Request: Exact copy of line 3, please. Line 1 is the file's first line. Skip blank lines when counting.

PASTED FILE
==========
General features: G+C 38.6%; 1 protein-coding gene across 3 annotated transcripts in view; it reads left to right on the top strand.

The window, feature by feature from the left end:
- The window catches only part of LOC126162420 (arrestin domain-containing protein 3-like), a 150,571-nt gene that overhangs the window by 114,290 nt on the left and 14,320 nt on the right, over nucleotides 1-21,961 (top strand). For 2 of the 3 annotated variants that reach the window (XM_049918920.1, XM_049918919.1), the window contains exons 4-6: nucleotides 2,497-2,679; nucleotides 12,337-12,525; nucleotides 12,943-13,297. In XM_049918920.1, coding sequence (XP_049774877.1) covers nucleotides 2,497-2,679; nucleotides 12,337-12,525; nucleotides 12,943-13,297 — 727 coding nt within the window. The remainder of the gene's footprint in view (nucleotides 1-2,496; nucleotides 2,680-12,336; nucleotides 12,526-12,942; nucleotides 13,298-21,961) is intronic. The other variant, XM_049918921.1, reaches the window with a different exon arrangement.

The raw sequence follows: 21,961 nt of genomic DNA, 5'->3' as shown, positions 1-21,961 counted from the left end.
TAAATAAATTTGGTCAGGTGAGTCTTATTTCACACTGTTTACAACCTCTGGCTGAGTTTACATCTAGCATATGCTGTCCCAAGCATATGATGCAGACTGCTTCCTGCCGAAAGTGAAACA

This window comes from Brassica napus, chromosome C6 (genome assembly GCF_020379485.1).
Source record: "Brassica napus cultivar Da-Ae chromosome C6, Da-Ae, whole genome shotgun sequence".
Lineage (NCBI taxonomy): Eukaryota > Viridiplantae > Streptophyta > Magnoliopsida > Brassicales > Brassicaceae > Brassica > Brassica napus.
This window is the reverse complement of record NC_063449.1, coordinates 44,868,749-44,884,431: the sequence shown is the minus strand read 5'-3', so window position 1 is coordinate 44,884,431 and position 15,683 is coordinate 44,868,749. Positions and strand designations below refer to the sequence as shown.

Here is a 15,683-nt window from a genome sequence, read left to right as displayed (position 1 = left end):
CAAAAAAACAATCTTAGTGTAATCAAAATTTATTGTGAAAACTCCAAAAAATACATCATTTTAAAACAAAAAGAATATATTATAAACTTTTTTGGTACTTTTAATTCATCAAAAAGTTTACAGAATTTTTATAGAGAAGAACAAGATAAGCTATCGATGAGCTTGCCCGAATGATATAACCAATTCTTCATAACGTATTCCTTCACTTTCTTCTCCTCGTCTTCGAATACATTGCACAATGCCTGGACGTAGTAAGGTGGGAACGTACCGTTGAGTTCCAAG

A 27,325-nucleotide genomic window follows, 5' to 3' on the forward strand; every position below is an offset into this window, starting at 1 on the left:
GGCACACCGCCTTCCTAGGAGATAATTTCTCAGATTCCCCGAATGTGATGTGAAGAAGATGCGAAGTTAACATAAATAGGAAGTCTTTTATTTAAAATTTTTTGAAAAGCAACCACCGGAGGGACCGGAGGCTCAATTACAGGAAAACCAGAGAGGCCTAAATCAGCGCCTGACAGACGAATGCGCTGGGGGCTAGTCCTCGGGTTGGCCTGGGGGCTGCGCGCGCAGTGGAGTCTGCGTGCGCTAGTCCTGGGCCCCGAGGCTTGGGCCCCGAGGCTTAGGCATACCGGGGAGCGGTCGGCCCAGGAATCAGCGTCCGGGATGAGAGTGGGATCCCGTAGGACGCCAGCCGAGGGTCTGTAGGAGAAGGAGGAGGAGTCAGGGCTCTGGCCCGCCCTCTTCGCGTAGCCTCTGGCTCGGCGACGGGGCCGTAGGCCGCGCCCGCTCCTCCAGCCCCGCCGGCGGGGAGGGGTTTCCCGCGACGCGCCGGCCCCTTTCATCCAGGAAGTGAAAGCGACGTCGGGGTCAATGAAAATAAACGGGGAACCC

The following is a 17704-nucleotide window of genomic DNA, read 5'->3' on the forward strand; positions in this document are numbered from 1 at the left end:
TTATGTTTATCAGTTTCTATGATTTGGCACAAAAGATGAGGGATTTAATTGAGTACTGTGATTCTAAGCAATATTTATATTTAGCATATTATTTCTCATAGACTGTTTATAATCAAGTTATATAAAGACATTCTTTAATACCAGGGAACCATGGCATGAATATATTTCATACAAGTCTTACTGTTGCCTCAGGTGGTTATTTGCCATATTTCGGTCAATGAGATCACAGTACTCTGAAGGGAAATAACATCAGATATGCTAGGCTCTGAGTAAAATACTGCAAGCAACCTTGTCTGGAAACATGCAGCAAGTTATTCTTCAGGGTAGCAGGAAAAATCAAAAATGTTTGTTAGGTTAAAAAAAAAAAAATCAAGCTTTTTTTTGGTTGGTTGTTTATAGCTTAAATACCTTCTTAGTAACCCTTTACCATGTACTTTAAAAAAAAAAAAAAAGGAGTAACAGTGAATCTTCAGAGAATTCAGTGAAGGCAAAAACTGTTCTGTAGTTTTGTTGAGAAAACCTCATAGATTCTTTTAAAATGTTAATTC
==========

- The window catches only part of LOC126162420 (arrestin domain-containing protein 3-like), a 150,571-nt gene that overhangs the window by 114,290 nt on the left and 14,320 nt on the right, over nucleotides 1-21,961 (top strand). For 2 of the 3 annotated variants that reach the window (XM_049918920.1, XM_049918919.1), the window contains exons 4-6: nucleotides 2,497-2,679; nucleotides 12,337-12,525; nucleotides 12,943-13,297. In XM_049918920.1, coding sequence (XP_049774877.1) covers nucleotides 2,497-2,679; nucleotides 12,337-12,525; nucleotides 12,943-13,297 — 727 coding nt within the window. The remainder of the gene's footprint in view (nucleotides 1-2,496; nucleotides 2,680-12,336; nucleotides 12,526-12,942; nucleotides 13,298-21,961) is intronic. The other variant, XM_049918921.1, reaches the window with a different exon arrangement.